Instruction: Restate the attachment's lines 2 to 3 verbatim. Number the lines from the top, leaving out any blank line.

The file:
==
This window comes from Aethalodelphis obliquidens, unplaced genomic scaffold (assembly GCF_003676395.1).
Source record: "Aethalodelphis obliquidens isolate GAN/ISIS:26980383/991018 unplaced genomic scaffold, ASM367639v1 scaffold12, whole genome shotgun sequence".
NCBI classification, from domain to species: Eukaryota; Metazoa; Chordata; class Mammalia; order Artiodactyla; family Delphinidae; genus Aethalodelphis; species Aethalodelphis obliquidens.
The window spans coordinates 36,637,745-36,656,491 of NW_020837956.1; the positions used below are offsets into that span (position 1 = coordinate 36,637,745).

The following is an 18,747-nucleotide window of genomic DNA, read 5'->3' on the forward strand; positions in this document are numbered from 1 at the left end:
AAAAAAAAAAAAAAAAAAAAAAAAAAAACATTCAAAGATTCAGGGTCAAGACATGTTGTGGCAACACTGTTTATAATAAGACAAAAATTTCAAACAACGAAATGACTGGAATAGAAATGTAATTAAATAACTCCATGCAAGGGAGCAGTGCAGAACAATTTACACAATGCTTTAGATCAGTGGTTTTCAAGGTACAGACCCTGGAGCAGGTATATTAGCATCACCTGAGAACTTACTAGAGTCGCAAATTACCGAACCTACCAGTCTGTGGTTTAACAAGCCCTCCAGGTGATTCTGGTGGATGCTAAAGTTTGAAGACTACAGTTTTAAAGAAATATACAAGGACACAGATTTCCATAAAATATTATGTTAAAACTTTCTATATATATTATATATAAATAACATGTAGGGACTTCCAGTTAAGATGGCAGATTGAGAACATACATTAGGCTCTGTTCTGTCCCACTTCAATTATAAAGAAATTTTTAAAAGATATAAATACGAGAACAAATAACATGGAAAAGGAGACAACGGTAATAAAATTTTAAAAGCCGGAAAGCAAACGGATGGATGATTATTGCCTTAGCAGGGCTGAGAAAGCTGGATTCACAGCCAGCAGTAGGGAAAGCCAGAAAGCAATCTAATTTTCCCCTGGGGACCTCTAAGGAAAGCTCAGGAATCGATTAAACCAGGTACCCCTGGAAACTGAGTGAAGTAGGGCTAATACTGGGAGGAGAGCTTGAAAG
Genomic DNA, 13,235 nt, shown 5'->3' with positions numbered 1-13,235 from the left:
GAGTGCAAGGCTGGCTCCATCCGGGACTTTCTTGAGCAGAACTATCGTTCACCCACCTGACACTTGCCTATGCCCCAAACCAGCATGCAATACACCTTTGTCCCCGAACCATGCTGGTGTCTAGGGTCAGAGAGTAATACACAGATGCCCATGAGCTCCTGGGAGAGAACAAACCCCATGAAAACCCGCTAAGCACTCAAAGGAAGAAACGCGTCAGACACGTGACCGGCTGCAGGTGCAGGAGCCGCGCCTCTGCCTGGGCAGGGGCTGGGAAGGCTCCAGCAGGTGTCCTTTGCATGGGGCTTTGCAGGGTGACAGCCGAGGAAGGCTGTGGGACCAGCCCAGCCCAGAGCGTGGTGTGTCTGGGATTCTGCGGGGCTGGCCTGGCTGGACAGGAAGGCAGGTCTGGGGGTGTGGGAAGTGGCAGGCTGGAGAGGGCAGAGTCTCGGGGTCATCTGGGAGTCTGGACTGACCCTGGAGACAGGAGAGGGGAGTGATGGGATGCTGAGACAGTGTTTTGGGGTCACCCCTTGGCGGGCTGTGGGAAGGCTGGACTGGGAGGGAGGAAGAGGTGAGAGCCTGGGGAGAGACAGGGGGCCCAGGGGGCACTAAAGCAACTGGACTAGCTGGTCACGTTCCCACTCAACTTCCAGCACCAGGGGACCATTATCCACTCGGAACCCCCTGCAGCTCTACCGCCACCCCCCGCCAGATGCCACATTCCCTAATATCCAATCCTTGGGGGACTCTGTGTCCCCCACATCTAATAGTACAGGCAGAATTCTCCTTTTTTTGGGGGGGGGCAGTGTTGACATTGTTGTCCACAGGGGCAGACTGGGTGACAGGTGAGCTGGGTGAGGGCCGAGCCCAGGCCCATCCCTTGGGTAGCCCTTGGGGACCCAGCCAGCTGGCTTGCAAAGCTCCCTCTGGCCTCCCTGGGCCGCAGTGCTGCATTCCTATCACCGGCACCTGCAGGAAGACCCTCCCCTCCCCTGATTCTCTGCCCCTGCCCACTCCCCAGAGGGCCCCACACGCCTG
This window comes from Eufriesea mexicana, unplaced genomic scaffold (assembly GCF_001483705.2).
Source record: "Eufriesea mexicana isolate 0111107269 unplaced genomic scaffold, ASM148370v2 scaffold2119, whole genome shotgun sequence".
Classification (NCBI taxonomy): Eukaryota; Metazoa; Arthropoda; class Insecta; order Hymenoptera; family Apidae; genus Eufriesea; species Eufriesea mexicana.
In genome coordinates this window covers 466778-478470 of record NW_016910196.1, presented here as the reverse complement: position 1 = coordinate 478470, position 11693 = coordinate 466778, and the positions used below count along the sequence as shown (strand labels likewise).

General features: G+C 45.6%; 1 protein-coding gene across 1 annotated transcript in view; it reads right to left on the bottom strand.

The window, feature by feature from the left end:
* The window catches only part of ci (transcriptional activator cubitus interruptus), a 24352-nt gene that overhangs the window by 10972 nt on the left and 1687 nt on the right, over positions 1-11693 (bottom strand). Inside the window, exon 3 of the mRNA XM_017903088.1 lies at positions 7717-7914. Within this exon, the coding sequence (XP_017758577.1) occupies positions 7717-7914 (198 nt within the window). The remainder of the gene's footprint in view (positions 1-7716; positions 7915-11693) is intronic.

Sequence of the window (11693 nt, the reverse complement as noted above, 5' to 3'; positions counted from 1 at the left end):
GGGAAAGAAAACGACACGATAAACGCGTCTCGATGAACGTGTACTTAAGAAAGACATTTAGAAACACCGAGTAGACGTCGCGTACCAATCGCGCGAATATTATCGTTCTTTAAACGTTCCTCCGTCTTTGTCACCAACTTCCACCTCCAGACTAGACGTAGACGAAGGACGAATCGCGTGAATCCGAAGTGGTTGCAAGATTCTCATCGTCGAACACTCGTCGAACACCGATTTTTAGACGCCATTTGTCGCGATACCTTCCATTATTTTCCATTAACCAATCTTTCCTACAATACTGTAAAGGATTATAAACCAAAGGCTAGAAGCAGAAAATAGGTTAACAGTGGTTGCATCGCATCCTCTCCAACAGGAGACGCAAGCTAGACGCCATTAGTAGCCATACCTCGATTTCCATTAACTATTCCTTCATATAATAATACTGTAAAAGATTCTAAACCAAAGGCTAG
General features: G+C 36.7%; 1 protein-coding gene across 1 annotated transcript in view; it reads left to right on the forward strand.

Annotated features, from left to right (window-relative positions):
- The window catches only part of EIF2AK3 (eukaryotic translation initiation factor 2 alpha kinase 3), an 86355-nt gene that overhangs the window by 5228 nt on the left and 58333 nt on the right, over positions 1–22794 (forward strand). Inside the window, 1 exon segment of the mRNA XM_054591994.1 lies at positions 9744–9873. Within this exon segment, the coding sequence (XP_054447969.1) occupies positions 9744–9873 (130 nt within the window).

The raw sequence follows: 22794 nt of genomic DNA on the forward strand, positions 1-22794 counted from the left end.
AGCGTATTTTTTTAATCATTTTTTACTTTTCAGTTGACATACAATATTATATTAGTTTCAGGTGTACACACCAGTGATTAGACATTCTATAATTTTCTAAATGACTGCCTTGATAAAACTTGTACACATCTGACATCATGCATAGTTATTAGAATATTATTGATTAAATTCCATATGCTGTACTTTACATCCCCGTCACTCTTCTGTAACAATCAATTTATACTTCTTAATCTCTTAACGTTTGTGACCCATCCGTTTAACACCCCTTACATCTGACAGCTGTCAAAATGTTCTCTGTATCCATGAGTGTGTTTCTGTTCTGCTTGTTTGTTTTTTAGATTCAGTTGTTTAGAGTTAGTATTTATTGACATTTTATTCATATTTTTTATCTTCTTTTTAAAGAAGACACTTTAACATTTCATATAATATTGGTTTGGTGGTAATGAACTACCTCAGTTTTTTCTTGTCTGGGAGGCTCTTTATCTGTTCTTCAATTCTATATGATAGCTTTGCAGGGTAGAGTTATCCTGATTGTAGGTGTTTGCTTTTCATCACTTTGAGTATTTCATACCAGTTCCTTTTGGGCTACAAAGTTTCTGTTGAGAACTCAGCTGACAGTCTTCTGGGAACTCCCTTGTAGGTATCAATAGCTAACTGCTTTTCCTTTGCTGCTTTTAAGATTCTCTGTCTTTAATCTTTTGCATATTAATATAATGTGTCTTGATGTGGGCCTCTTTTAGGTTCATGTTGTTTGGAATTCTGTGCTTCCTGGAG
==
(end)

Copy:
Source record: "Aethalodelphis obliquidens isolate GAN/ISIS:26980383/991018 unplaced genomic scaffold, ASM367639v1 scaffold12, whole genome shotgun sequence".
NCBI classification, from domain to species: Eukaryota; Metazoa; Chordata; class Mammalia; order Artiodactyla; family Delphinidae; genus Aethalodelphis; species Aethalodelphis obliquidens.